I use them myself and can happily recommend them to anyone. It also makes me believe that desktop PWAs could even replace some simple (and maybe even not so simple) Electron apps. This would further decrease the barrier of entry to native development.

PWAs in general are very exciting. If you haven't had the chance to research and experiment with them yet, give them a shot. The coolest thing about PWAs is that it requires little effort to turn your existing web app into a PWA. All you need is a manifest.json file, a minimal service worker, and you're good to go!

My absolute favorites

prefers-color-scheme media query

"The prefers-color-scheme CSS media feature is used to detect if the user has requested the system use a light or dark color theme."



@media (prefers-color-scheme: dark) {
  body { background: black; color: #ddd; }

@media (prefers-color-scheme: light) {
  body { background: #eee; color: black; }
Enter fullscreen mode Exit fullscreen mode

As a developer, I haven't had the opportunity to leverage this feature yet. But I have built theme-able sites, and you might end up including styles for themes in your bundle that are never actually used if you're not careful. So if your themes are exclusively dark/light (which I assume is the majority of use cases), having this feature available as a media query allows you to more easily optimize. Just write something like:

<link href="/light.css" rel="stylesheet" media="(prefers-color-scheme: light)">
<link href="/dark.css" rel="stylesheet" media="(prefers-color-scheme: dark)">
Enter fullscreen mode Exit fullscreen mode

Note that you might be able to get away with just one stylesheet for both themes if you rely on custom CSS properties. It'll just be a little bit more challenging and might require some more clever architecting.

This feature gets extra points in my book because my preferred color scheme is dark and I benefit from it a lot as a user. I'll benefit even more as websites adopt this new media query in the future. Having the web adapt to that automatically as I browse will improve my user experience and quality of life.

Hardware Media Keys support

Desktop Chrome users can now use the media keys on their keyboards and headsets, like play/pause, previous and next track to control the audio, and video playback in the browser.

This is a very niche feature that will only have an impact in a very small subset of developers, since not all of us work with media-related apps. Regardless, it's a very welcomed feature from the user's perspective that will further improve our experience on the web!

I personally love this one, as I consume a lot of media on the web and have a headset with very accessible and easy-to-use media keys. I bet that developers working on these kinds of apps are very happy to see this become reality as well.

Additions and improvements to the Intl API

There have been several additions to the internationalization API in late 2018 and 2019:

Any improvement or addition on Intl is an enormous win for the web, because it allows us developers to rely on the platform for anything related to internalization, instead of having to pull in third-party libraries, bloat the size of our bundles, and increase the surface area of bugs and complexity in our codebase.

I'm particularly excited about the date- and time-related ones. Currently, a very popular library for that is moment, which is a surprising 231.7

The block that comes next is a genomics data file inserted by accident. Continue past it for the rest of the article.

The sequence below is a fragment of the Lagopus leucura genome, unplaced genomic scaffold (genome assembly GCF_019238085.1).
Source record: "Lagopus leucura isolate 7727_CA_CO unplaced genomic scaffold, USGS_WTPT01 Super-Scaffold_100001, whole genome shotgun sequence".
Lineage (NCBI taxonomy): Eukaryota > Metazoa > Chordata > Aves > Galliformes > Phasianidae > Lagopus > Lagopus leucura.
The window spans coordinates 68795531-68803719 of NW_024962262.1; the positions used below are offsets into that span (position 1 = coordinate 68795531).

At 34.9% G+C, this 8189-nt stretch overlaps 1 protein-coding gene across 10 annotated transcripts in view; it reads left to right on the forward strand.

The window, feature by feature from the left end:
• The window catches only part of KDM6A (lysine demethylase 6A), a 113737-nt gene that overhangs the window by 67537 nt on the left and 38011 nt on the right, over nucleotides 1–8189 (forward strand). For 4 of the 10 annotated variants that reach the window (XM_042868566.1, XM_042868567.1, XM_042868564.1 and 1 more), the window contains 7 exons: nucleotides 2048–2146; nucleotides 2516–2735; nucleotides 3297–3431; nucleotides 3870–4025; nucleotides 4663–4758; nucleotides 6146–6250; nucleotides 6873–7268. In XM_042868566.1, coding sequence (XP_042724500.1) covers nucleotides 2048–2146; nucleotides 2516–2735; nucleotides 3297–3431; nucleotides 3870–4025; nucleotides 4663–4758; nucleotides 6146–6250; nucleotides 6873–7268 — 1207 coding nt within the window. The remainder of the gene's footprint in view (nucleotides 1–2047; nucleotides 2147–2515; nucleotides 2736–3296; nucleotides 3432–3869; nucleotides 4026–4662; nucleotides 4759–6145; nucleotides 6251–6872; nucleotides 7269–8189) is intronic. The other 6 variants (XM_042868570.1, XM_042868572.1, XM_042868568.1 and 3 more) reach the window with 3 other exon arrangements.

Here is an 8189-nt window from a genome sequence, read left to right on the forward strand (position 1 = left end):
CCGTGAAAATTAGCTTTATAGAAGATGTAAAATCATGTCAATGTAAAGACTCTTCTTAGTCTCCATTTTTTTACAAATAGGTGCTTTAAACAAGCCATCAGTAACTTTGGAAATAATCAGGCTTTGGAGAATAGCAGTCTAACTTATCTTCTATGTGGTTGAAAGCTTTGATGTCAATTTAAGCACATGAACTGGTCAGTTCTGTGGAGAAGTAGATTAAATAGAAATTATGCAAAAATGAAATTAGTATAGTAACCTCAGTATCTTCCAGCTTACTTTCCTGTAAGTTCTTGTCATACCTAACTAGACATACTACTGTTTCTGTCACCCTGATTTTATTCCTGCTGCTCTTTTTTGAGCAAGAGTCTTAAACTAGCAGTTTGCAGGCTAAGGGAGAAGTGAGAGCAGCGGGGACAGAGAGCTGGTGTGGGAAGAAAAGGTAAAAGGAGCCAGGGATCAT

kB minified and 65.9 kB minified + gzipped. You can write entire apps smaller than 65 kBs!

Although the improvements on the Intl API are not a replacement for everything that moment can do, I have worked with websites where all of moment's usages could be replaced with Intl.RelativeTimeFormat and Intl.DateTimeFormat. I'm fairly certain that such a scenario is not a rare occurrence.

Not all apps require internationalization though, so this is not something that absolutely everyone can benefit from. Unlike my next pick.

Native Lazy Loading

Lazy loading is a strategy that delays the loading of some assets until they are needed by the user based on the user's activity or navigation pattern. If correctly implemented, this delay in asset loading is seamless to the user experience and might help improve initial load performance, including time to interactive, as fewer assets are required for the page to start working.


Lazy loading can greatly improve the user experience of any app in all situations, and the benefits are significantly greater for users with low-end devices and poor network conditions.

So the fact that lazy loading images and iframes are now natively supported in Chrome is huge news! Specifically because of how easy and plug-and-play the whole functionality is. Just add the loading HTML attribute:

<img src="..." alt="" loading="lazy" />
Enter fullscreen mode Exit fullscreen mode

Although it is not yet supported across all major browsers and MDN still considers this an "experimental" feature, it is perfectly safe to use, as other platforms will simply ignore it and default to their existing behavior anyway.

It is also very easy to polyfill. Check some of the links above for a super simple polyfill implementation or check out this link for a more robust one.

I already went ahead and added loading="lazy" in all my image tags for some of my projects, and I've seen improved performance. It's probably the feature with the highest benefit to cost ratio that I can think of in recent memory.


So that's it. It was difficult to rank them and you can come up with arguments that will rank any of these higher than other ones, but don't get too lost on that.

What about you? Do you have any particular favorite picks? Did I miss anything relevant? Would you like to elaborate on the importance or lack of importance of any particular pick? Let me know in the comments below.

Like I said in the beginning, I'm going to follow up with a post about my favorite 2019 DevTools features in a few days, so stay tuned for that!

Top comments (0)